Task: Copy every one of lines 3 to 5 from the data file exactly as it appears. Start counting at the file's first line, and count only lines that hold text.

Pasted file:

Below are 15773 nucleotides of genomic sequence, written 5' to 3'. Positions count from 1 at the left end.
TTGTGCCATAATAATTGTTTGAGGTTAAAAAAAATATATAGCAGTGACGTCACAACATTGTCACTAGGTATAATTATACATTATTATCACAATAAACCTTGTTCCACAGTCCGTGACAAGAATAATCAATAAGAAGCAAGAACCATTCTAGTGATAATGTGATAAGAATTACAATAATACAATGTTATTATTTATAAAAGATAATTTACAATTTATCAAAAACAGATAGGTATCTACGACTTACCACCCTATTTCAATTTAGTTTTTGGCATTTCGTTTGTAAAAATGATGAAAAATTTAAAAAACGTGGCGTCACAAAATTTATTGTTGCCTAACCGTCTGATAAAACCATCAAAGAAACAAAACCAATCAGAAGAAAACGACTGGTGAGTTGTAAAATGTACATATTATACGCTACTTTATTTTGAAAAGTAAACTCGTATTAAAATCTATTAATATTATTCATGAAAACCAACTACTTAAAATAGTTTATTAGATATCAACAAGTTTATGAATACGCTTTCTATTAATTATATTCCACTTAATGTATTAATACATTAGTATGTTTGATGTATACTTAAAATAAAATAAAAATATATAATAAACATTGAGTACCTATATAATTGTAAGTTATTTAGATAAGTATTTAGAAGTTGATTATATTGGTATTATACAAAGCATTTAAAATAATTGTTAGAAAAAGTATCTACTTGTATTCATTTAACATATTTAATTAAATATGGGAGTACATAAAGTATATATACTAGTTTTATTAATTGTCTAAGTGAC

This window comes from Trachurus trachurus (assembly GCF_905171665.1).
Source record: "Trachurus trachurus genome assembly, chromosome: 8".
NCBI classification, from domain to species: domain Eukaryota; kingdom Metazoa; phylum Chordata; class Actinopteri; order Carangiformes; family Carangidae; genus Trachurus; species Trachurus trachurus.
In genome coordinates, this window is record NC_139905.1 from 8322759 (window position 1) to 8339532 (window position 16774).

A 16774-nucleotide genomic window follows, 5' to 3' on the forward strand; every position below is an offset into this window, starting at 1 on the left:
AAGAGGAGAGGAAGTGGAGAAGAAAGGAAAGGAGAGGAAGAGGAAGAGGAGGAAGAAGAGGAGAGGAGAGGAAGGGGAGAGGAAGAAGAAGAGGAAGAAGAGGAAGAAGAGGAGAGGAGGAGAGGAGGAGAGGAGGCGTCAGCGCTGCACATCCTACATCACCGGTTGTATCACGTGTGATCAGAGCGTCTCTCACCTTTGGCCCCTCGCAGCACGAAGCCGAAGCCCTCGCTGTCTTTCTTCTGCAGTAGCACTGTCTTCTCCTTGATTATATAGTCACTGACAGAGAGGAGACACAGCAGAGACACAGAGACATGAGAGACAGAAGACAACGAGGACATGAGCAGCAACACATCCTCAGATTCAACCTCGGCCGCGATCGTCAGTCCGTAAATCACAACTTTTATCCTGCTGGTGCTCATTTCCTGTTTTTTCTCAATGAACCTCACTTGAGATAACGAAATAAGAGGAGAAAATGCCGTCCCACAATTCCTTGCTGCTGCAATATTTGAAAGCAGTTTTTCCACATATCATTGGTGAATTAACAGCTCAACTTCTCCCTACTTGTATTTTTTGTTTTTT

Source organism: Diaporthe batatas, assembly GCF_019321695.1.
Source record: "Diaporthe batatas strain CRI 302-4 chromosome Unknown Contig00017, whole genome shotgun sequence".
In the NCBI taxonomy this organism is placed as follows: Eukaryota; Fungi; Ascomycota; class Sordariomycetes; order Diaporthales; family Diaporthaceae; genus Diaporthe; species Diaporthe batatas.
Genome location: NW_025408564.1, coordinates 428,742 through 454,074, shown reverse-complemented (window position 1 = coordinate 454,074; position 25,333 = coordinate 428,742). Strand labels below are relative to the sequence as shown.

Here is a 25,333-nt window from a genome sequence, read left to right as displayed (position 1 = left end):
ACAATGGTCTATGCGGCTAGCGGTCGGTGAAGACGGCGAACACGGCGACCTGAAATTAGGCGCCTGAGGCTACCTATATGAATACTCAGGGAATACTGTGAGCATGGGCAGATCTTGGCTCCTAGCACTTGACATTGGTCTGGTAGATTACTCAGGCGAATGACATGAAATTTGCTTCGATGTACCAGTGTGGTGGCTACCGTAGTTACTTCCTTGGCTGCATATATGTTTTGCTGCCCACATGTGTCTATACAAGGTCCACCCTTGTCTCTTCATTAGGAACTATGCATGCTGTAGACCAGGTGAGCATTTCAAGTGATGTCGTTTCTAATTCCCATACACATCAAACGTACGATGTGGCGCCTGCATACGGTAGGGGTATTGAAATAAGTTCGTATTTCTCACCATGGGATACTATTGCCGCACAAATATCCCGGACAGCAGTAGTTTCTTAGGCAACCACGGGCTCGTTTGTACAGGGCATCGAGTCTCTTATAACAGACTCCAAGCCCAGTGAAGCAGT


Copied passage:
This window comes from Trachurus trachurus (assembly GCF_905171665.1).
Source record: "Trachurus trachurus genome assembly, chromosome: 8".
NCBI classification, from domain to species: domain Eukaryota; kingdom Metazoa; phylum Chordata; class Actinopteri; order Carangiformes; family Carangidae; genus Trachurus; species Trachurus trachurus.